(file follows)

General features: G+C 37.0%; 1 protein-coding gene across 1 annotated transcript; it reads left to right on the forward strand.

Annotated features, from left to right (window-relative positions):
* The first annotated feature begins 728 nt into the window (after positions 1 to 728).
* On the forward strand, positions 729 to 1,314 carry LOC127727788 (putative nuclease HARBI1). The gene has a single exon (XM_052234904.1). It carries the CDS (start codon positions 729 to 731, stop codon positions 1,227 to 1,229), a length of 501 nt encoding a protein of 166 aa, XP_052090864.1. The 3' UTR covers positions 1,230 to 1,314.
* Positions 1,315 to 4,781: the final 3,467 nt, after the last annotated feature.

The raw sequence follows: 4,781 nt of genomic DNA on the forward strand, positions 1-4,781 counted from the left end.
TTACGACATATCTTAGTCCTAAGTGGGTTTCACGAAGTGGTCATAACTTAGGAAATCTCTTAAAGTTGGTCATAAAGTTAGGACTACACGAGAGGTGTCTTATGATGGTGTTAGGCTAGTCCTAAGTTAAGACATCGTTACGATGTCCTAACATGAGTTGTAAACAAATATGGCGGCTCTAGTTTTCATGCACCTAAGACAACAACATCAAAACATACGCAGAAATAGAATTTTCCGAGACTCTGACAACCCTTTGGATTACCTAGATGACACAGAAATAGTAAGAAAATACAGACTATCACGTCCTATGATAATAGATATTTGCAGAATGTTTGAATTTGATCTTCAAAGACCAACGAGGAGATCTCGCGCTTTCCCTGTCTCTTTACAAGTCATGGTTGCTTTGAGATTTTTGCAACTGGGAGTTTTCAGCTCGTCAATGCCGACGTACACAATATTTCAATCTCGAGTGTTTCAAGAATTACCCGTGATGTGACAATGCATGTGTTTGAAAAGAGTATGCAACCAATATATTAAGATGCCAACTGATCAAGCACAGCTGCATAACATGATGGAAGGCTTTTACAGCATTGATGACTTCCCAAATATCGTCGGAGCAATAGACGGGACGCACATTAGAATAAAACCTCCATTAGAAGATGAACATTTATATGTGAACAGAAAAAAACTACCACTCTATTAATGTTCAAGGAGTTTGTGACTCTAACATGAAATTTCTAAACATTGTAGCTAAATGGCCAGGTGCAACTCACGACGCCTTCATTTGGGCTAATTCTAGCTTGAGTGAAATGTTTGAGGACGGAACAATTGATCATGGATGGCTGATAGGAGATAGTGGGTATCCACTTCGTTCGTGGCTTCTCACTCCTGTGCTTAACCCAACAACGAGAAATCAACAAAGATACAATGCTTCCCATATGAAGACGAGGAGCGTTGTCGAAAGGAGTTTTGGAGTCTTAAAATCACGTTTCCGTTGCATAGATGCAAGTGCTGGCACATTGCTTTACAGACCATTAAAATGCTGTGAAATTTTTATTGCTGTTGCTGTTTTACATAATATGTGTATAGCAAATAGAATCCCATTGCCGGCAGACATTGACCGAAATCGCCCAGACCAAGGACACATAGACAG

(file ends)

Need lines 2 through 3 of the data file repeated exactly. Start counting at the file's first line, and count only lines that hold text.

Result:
Annotated features, from left to right (window-relative positions):
* The first annotated feature begins 728 nt into the window (after positions 1 to 728).